Tesla to cut 14,000 jobs as Elon Musk aims to make carmaker ‘lean and hungry’ | Tesla


Tesla is laying off more than 10% of its global workforce, equivalent to at least 14,000 roles, as the electric carmaker reacts to slowing demand and pressure on prices.

The chief executive, Elon Musk, announced “the difficult decision” in a memo first reported by the online publication Elektrek. Tesla employs 140,473 people, according to its annual report.

Musk wrote that Tesla had grown rapidly in recent years and as a result there had been duplication of roles and job functions in certain areas.

Referring to the job cuts, he wrote: “There is nothing I hate more, but it must be done. This will enable us to be lean, innovative and hungry for the next growth phase cycle.”

The move follows a difficult start to the year for the electric carmaker. Tesla said it had made approximately 387,000 deliveries to customers in the first quarter of 2024, missing market expectations by about 13%. It was its first fall in deliveries in nearly four years.

The company cited production problems caused by unforeseen factors such as attacks on shipping in the Red Sea and an arson attack on its factory in Berlin, but the figures also pointed to a softening in global demand.

After the release of the sales figures this month, Musk dismissed comments that his divisive persona had caused a downturn in sales and pointed to similarly poor figures from the Chinese rival BYD, saying it was a “tough quarter for everyone”.

Ross Gerber, the chief executive of the investment management firm Gerber Kawasaki and an outspoken critic of Musk’s leadership, said the jobs cuts were “proof of the true cost of the damage to the brand as Tesla sales fall in a strong economy”.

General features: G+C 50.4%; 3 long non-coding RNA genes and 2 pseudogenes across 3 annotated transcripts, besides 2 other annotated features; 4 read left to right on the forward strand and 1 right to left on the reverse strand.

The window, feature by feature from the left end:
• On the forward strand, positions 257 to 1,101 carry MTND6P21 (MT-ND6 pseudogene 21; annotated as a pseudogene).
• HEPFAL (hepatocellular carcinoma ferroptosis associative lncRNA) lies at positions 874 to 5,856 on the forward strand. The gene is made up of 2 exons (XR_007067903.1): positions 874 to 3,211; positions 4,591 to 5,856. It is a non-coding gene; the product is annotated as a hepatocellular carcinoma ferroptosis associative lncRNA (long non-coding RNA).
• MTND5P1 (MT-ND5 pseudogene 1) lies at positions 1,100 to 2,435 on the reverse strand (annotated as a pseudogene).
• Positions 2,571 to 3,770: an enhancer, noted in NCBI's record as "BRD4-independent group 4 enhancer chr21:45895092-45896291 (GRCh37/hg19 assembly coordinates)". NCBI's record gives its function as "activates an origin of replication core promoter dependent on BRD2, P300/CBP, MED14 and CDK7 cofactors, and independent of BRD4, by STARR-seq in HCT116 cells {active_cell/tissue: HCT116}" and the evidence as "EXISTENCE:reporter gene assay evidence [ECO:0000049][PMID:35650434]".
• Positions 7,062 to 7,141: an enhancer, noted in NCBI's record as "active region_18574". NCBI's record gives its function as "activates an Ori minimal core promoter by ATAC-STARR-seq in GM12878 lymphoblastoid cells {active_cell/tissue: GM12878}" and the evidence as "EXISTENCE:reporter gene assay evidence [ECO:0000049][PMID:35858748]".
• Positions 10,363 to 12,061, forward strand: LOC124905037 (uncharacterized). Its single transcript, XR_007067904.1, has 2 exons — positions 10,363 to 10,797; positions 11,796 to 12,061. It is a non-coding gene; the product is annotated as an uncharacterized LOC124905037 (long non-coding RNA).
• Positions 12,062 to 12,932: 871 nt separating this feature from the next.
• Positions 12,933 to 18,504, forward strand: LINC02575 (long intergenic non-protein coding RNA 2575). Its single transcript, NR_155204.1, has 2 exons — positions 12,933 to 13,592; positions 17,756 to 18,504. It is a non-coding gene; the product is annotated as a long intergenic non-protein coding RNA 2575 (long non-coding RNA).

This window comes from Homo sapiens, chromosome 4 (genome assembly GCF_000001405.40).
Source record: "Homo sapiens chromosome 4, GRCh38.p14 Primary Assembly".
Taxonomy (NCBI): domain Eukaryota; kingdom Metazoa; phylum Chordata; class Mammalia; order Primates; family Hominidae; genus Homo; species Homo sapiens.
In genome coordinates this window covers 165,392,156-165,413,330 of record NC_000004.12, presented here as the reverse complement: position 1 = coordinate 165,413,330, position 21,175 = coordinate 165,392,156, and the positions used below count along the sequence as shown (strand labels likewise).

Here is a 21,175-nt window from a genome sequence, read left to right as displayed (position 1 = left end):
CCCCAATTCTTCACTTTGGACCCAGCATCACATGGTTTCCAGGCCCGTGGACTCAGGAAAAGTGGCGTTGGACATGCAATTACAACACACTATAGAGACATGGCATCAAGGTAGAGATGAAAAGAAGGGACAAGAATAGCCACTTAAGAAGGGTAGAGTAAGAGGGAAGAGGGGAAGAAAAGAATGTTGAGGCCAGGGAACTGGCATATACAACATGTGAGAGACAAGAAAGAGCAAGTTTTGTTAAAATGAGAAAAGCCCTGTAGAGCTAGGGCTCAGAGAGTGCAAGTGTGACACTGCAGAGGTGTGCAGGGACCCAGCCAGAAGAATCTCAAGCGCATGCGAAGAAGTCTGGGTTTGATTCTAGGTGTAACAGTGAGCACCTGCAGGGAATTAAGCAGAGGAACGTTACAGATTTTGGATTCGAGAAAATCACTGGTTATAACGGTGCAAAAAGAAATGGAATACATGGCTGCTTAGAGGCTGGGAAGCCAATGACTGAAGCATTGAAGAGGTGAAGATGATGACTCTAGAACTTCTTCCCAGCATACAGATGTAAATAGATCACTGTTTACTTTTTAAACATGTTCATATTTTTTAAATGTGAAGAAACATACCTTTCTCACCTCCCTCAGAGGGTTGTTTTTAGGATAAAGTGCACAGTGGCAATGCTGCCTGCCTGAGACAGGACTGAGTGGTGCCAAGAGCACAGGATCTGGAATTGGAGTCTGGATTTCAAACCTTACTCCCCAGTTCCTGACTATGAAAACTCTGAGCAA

Gerber, whose firm owns a small shareholding in Tesla, added: “No doubt the combination of a lack of advertising, real competition and a toxic CEO is a bad mix.”

The company is also aiming to shore up its margins – a measure of profit – which have been hit by repeated price cuts, especially in China, where it faces stiff competition from local competitors including BYD, which briefly overtook Tesla as the world’s largest electric vehicle maker in the fourth quarter of 2023, and the new entrant Xiaomi.

Tesla recorded a gross profit margin of 17.6% in the fourth quarter, its lowest in more than four years.

Matthias Schmidt, an automotive industry analyst, said the job cuts reflected “the slowing pace of growth of an electric car market, which it appears Tesla isn’t immune from”.

Shares in Tesla dropped by 5.6% on Monday to $161.48, down from $171.05 on Friday night. That knocked about $38bn (£30.5bn) off its market capitalisation, which fell to $506bn, down from $544bn at the end of last week. So far this year, Tesla has lost a third of its value.

The carmaker has manufacturing sites in California, Nevada, New York and Texas in the US as well as plants in Germany and China.

“About every five years, we need to reorganize and streamline the company for the next phase of growth,” Musk commented in a post on X, the social media platform he owns.

Two senior Tesla leaders, battery development chief Drew Baglino and vice president for public policy Rohan Patel, also announced their departures, drawing posts of thanks from Musk.

Separately, Reuters reported on Monday that BP had cut more than a tenth of the workforce in its electric vehicle charging business – representing more than 100 jobs – and has pulled it out of several markets after a bet on rapid growth in commercial electric vehicle fleets did not pay off.

BP said the changes at its Pulse unit were “a step towards ensuring that we can execute our goals with even greater precision and effectiveness”.

Tesla was contacted for comment.


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